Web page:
Several art events around the D.C. area exhibit some of Washington’s finest artists, and the Corcoran adds an international touch with a captivating display of John Singer Sargent’s works.
Sargent and the Sea, at the Corcoran Gallery of Art (500 17 St. NW, Washington, D.C.). The exhibit runs through Jan. 3, 2010. The gallery is open Wednesday – Sunday, 10 a.m. – 5 p.m., with later evening hours on Thursday until 9 p.m.
Admission is $10 for adults, while seniors over the age of 62 and students are $8; Military ID holders and children 12 and under get in for free. For more information, call 202-639-1700 or see www.corcoran.org.
The expatriated American painter John Singer Sargent (1856-1925) is best known for his portraiture work. Sargent and the Sea examines his marine and seaside works from early on in his career.
The 80-some drawings and paintings shown were done in England, France and Italy from 1874 to 1879, when he was 18 to 23 years old. The staggering quality of work on hand becomes rather precocious when one considers that we’re taking about the work of a college-aged kid.
Sargent’s style is solidly in the realist realm, but often comes with Impressionist flavorings. Some of the study sketches seem a bit too literal for modern tastes awash in photography, but were nit picking at that.
Be that as it may, Sargent is repeatedly showing us rock solid drawing and painting skills.
While drawing is often viewed as a lesser art form than painting, it is, in fact, drawing that really separates the good from the great.
A painting gone wrong can be endlessly reworked until it’s done right. A drawing, however, is typically irrevocable. A drawn line laid down leaves its mark no matter how much erasing you do. Fortunately, we get to see many examples of both Sargent’s paintings and drawings here.
The rotunda leading into the Sargent in the Sea houses a wonderful selection of Sargent’s work from the Corcoran’s permanent collections (on view through Mach 21, 2010).
Among the works in the Corcoran’s collection is the masterful sketch “Gondolier, Venice.” Here we see a deftly laid whipsaw line across the Gondolier’s back with varied line weight. It sounds insane, but it’s truly worth the trip just to see that one line.
This cat could draw – draw with a capital D.
Over and over again through both exhibits, we see Sargent’s zig-zagging compositions that often border on the abstract, but always lead the viewer’s eye deeper and deeper into the picture field. The repeated diagonal compositional vectoring leads the viewer to explore the entire canvas edge to edge along the way – all done for visual interest and dramatic effect.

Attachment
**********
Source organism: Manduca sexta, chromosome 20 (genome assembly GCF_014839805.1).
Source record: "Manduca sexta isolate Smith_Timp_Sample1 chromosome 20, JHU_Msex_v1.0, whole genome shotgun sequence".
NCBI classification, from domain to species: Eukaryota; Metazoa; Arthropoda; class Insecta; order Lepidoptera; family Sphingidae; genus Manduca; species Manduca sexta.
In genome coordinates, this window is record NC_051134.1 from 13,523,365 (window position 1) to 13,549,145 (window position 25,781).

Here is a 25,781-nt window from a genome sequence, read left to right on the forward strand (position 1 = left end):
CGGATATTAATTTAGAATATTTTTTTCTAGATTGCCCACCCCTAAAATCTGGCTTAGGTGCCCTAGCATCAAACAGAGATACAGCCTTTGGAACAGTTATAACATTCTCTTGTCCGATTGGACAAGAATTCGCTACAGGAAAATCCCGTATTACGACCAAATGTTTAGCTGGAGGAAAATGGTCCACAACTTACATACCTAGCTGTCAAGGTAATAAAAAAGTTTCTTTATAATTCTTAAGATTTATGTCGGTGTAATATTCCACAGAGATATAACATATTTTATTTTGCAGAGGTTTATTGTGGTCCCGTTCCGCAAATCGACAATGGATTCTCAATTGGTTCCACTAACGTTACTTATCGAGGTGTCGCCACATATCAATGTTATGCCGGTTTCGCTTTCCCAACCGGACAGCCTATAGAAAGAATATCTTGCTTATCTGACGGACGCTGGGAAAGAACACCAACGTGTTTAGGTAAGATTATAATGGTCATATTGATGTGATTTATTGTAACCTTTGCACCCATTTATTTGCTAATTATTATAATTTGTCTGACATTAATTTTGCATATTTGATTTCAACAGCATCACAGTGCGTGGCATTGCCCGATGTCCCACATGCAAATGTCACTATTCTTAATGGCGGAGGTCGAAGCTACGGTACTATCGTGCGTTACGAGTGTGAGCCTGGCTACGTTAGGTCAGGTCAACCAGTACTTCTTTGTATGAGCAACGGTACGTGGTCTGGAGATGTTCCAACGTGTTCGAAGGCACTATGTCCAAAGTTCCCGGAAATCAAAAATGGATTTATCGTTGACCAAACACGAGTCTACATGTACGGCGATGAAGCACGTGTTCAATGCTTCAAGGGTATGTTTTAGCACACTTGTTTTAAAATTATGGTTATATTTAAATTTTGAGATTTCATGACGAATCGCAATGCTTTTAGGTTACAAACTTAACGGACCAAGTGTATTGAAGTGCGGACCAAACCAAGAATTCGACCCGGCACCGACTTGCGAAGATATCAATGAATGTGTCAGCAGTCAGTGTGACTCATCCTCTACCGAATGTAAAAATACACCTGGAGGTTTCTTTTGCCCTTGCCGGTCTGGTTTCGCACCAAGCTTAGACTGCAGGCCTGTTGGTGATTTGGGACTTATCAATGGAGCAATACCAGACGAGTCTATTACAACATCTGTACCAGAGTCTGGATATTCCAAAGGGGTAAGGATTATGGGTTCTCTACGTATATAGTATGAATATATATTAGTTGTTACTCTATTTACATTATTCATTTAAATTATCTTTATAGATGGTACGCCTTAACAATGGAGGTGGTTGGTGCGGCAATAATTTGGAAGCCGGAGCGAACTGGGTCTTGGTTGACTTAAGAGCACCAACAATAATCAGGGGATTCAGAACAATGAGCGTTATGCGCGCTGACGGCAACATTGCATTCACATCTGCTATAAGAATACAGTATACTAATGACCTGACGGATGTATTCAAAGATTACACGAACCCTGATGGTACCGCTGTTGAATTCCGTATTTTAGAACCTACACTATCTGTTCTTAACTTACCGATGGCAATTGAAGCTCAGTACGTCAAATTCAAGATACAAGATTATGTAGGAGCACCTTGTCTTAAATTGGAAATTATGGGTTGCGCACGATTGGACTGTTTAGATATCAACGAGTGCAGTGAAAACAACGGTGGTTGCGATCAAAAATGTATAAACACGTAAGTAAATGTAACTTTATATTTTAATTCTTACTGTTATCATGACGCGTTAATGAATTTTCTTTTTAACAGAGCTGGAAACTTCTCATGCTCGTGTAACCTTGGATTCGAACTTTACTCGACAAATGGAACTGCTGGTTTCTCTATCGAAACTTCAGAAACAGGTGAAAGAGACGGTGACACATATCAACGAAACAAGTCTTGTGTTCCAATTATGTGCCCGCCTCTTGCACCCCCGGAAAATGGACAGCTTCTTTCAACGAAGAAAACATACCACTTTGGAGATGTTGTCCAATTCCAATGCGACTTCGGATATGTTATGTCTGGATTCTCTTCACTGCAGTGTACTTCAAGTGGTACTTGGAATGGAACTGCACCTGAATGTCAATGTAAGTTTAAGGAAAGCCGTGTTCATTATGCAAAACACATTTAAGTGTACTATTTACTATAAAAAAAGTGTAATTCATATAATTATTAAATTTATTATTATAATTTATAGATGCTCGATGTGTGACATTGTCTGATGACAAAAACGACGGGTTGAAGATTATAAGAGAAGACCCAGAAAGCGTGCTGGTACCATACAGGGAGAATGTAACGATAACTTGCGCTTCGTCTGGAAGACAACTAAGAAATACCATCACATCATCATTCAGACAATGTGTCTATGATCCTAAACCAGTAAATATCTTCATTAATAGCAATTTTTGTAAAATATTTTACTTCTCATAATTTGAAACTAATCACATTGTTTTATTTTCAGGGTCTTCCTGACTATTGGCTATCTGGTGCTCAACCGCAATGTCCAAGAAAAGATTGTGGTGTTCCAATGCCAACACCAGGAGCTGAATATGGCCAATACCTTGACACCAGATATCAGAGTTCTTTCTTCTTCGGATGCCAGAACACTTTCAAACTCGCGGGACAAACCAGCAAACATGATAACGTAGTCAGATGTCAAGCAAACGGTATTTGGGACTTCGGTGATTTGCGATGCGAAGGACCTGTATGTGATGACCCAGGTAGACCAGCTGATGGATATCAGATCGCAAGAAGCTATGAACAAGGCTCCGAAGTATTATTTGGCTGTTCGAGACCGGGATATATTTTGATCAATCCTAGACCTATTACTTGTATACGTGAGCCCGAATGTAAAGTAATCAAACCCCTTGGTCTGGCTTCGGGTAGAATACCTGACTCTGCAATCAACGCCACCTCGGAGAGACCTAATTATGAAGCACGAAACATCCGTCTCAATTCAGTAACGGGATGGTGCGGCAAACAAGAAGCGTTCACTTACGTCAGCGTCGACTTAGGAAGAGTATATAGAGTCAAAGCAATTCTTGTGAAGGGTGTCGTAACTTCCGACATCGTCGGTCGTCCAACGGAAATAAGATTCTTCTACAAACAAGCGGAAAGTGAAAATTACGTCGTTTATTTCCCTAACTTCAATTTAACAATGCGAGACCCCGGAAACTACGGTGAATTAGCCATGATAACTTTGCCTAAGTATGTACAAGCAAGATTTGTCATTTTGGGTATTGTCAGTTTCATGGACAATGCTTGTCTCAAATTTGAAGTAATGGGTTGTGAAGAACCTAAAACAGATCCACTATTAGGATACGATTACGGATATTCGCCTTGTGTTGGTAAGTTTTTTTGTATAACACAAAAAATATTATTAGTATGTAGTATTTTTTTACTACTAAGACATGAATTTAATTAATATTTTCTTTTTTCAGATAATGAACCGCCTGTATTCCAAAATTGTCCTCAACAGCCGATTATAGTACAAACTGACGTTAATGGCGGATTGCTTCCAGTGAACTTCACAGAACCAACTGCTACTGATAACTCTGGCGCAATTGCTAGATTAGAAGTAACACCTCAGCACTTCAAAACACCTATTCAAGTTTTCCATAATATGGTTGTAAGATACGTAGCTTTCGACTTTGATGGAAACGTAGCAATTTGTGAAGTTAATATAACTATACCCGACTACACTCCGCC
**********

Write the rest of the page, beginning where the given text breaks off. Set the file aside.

“Atlantic Storm” is just one such painting. Here we stand on the pitching deck of a ship with seemingly impossible multiple walls of water threatening to pound her deck.
All in all, these are surprisingly dynamic works for someone who would ultimately be known for portraiture.
Sargent also had a penchant for punchy graphic contrast and an almost, but not quite lurid, sense of color saturation and intensity.
Today, we would most closely associate the look with color photographs shot with a polarizing filter: Eye candy. If your eyes had salivary glands, they’d be drooling over many of Sargent’s blue skies, such as the one in the Simplon Pass.
You’ll have to hurry to catch Sargent and the Sea before it closes, but it’s well worth the effort. Maybe tie it in with a trip to see the National Christmas tree soon to be on display across the street.
D.C. on Display
The Gateway Arts District, in the Mount Rainier to Hyattsville, Md. area, is holding its semi-annual open house event this Saturday, Dec. 12.
With all the art venues open at one time, it’s the perfect opportunity to check out what is fast becoming one of Washington’s key art enclaves.
The area is most noted for its collection of glass- and clay-based artists who have taken those traditionally craft-related materials and brought them into the fine art world.
Virtually all of the artists in the Otis St. warehouse complex are well-known on a regional level. Tim Tate and Michael Janis of the Washington Glass School are both coming off significant successes at Chicago’s SOFA show and Miami Basel.
Tate is starting to get a decent footing on the international level, and is arguably the best known D.C. artist of this generation. Which is not to slight the rest of the pack here.
If you added up all the significant regional shows these folks have been in, it would likely be well over a thousand. When/if the D.C. arts region gets back on the national map again, it’s likely to happen here first. At this rate, you may not have to wait long to see that happen.
Hours are somewhat varied this time around: Washington Glass School will be open 2 – 6 p.m.; Red Dirt Studio, noon – 5 p.m.; Flux studios, 11 a.m. – 4 p.m. All the studios are located in the Otis Street Complex (the 3700 block for map search purposes). The most reliable phone number here is probably the Washington Glass School at 202-744-8222.
The ArtDC.org gallery space in the old Lustine Chevrolet showroom building at 5710 Baltimore Ave., Hyattsville, Md. has a variety of activities planned for the day from 11 a.m. – 6 p.m.
Of special note: Intellectual Property attorney John Mason, of www.artlaws.com, will be giving a talk at 1 p.m.
Grab an event map, and go studio/gallery hopping throughout the area.
The Northern Virginia Art Beat is compiled by Kevin Mellema. To e-mail submissions, e-mail them to email@example.com